Looks like Japan will get the world’s first SDN-based cloud migration service, On-premises Connection, according to NTT Communications. The world’s largest telephone company (by revenue) said that by connecting on-premises systems and cloud in the same network segment using SDN-compatible gateway equipment installed in the customer’s system, the service substantially reduces the workload normally required to design and configure on-premises networks. Also, once in the cloud environment after migration, customers can continue to use the existing IP addresses of their on-premises systems, a further reduction of workload.
In an earlier interview with Doug Junkins, NTT America CTO, he told [IT T&A] that the main focus for SDN right now is on cloud and hosting services to enterprises. “It’s how we will deliver services in the future in a cost efficient and effective manner. It’s the ability to operate complete networks much more efficiently from a configuration and manpower perspective, enabling self-provisioning services for customers, all in an automated and open fashion.”
According to IDC, the SDN market will reach $200 million this year, but will increase tenfold by 2016, to $2 billion. Another study reports that nearly 25% of the enterprises interviewed have already deployed SDN technology in their data centers, and 33% plan to do so by the end of next year.
However, it also appears that most organizations are still uncertain what SDN means. While 89% of organizations are at least discussing software defined networking, only 51% could correctly define what it is.
Enterprises may not know what SDN is, but they do know that they need help with their networks, according to Enterprise Strategy Group Senior Analyst Bob Laliberte. ‘Networking admins are struggling to keep pace with burgeoning data center scale and spending most of their time maintaining the network rather than innovating. In fact, ESG research data reveals that networking professionals remain burdened by manual processes (40%), difficulties associated with provisioning and configuration management (36%), integration between network ops and other IT domains (34%), and a lack of maintenance windows that lead to new implementation stagnation (29%).’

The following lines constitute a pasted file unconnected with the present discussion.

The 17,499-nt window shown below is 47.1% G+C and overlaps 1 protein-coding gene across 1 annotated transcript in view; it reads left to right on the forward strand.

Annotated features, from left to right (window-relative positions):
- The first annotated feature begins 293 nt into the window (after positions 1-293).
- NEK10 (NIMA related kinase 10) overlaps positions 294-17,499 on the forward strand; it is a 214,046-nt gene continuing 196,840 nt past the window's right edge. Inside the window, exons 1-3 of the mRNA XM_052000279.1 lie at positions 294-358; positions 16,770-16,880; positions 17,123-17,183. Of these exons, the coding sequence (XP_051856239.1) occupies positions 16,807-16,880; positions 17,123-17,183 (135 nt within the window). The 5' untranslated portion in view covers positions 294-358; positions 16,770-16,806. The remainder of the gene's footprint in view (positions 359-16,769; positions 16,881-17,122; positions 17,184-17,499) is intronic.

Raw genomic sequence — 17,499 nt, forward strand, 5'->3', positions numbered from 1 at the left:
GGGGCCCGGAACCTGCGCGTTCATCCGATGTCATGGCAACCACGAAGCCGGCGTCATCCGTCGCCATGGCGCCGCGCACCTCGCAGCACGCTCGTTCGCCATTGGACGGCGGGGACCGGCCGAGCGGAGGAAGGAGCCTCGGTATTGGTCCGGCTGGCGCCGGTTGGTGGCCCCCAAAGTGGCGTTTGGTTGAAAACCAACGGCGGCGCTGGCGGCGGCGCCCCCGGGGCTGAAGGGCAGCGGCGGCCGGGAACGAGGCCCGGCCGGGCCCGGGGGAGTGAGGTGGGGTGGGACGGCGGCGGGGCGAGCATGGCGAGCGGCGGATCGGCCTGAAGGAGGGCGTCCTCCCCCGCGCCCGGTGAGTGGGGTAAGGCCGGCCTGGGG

A week ago at GigaOM’s Structure conference SDN took a beating, with the conclusion that the jury really is still out on it. SDN was also deemed not relevant for a variety of use cases, and it was also roundly declared a loser, and something that hasn’t really changed in the years since it has hit the network scene.
Junkins agreed that a lot of enterprise customers are still trying to figure out what SDN is and how it will affect them. In fact, he said SDN may not be a huge benefit for enterprises’ internal networks, unlike the carriers. “We see the real cost savings we’re going to see from SDN on the automation and OpEx side.”
He wasn’t so agreeable with the forecast that SDN will drive the adoption of commodity, low-margin switches, which should be good news for Cisco. I don’t see the network hardware itself is going to become off the shelf x86 hardware, he said because it’s too complex. “We’re a long way off, if we ever see that case.”
Instead, the focus will be on automation and reducing complexities, he said. “I think Cisco is right in the focus they’re taking… (to) automate their existing products for their customers. We’re seeing that from other equipment vendors like Juniper to improve automation.”